Jesse Basinski, Structural Engineer-in-training in the Las Vegas, Nevada office joined MWH Global (now a part of Stantec) as an intern in 2013 following her service in the US Army. She recounts her transition from the military to working in the private sector and her experience as an intern, now a full time employee at Stantec.
I was born in Maine, but my parents were both Navy Seabees, so we moved around quite often. I like to call Virginia my home because I spent the majority of my school years there after my parents retired from the Navy. After I graduated high school, I started in construction in Virginia and worked as a field engineer while attending college part time. The major benefit for me to join the Army was to earn the GI Bill, but I also needed a job after the economy tanked and the construction industry wasn’t doing so hot. It wasn’t until after I joined the Army and moved to Las Vegas, where I have family, that I was able to finally finish my civil engineering degree at UNLV. I have 2 years of active duty time and 3 years’ time as a National Guardsman in drilling status.
(Image above) Jesse (right) with a few members of the 40th Combat Aviation Brigade.
I joined the company in 2013 as an intern and became full time staff after I graduated in 2014. Initially, MWH was the only engineering firm looking for interns and since I wanted to learn more about the environmental side of civil engineering, it was an easy choice for me to apply. After interviewing, I decided that the Las Vegas office was particularly interesting to me because of the staff and how easy and fun it was to learn from them as an intern. I immediately got along with everyone really well. I love the Las Vegas office. It’s a combination of things that make me love working here, but having other veterans in the office certainly helps.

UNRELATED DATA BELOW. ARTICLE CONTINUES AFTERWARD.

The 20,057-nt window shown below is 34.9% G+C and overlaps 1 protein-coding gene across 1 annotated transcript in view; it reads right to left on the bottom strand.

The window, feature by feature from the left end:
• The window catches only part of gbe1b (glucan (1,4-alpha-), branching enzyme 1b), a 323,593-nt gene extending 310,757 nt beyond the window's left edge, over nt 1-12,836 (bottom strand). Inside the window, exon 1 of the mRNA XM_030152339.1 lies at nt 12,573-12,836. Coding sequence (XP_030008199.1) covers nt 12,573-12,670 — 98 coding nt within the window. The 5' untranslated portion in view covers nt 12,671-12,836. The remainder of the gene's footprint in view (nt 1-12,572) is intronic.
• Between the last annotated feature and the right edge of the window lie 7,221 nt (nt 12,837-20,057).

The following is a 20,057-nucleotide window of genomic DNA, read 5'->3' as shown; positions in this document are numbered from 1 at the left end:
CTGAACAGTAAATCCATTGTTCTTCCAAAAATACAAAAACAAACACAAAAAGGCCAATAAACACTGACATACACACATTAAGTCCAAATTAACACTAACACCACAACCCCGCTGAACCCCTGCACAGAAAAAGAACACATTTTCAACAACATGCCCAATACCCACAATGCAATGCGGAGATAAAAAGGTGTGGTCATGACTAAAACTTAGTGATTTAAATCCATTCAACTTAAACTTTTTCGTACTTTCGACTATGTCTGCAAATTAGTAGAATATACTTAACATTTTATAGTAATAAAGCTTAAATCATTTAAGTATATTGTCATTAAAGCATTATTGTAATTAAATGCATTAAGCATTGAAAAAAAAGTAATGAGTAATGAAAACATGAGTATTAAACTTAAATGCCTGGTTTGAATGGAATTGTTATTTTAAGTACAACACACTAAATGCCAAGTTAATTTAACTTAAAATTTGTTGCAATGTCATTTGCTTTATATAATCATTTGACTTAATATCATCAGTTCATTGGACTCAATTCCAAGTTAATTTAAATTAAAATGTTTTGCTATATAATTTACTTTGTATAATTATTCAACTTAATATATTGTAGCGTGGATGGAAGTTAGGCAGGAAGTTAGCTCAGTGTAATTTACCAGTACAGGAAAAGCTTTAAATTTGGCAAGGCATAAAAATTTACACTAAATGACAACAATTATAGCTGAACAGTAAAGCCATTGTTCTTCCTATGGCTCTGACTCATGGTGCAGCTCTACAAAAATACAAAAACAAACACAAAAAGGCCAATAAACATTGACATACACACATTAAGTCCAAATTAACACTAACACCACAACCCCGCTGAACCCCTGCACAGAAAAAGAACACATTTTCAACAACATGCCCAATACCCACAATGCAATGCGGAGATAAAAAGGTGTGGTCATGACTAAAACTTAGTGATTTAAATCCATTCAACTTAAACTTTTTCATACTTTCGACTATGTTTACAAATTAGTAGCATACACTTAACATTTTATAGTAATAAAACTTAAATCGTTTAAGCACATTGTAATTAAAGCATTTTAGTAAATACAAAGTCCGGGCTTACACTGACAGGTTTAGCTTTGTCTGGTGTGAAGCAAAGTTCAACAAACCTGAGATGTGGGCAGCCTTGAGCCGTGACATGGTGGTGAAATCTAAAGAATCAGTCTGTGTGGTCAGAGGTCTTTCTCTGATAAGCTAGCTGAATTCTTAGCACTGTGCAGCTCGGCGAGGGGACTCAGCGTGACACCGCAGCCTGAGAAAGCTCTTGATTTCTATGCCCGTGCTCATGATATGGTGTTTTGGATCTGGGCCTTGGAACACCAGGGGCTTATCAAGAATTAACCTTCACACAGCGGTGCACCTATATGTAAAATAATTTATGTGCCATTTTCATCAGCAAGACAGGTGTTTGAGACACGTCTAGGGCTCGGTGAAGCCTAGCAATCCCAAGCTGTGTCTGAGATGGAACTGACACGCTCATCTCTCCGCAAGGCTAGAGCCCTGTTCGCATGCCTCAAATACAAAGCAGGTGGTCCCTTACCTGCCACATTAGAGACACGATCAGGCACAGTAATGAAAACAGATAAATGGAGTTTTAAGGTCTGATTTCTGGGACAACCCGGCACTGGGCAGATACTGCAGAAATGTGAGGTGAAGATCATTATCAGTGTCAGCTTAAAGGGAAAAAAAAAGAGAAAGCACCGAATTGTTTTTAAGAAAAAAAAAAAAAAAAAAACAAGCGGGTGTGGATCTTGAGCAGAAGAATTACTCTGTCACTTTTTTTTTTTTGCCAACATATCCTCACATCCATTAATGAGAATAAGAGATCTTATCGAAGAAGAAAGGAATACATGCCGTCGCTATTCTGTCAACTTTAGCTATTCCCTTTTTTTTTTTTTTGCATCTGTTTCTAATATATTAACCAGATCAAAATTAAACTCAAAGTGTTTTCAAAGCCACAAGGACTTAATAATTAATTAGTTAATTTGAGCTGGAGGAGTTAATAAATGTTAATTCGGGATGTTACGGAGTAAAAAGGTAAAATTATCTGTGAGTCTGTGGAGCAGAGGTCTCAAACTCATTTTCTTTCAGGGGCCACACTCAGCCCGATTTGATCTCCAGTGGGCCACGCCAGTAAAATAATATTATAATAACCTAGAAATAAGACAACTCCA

(Image left) Jesse taking a little time off during her rounds in Bagdad.
It’s hard to believe when they tell you as you get out of the Army – or when you come back from a deployment to a combat zone – that you no longer think or even act like a regular civilian person, but it’s true. For me, I became accustom to regular routine and working with the same people every day who followed the same standards that I did, so making the transition out of the Army was a bit stressful when I look back at it. I think when veterans transition to a more civilian lifestyle, we notice that everyone around us doesn’t live to the same standards that we lived by as active duty, and this can make us seem impatient or a bit stressed. Believe it or not, coming here as an intern actually helped me adapt. The intern program in Las Vegas requires interns to socialize with engineers to get tasks, and this helped me learn to think more like the people I was working with. I also like to think that the Las Vegas office has a high standard for work ethic and quality, so that certainly sat well with me early on.
An important thing that I also learned in the Army was to speak up when something didn’t seem quite right to me. This may have been something that the Army has adopted in its training only in the past decade, but I’ve found it valuable. In my role as an associate engineer, it seems often appreciated when I point out that something is unclear in a design or when I present an alternate idea, even if it turns out not to be the best idea. People can always count on me to point out an issue or speak up honestly, and I attribute this to my military experience.
If I could give any returning service members or veterans advice when looking into a career in Engineering, Architecture, Consulting or Construction, I would tell them to use the GI Bill and get a degree.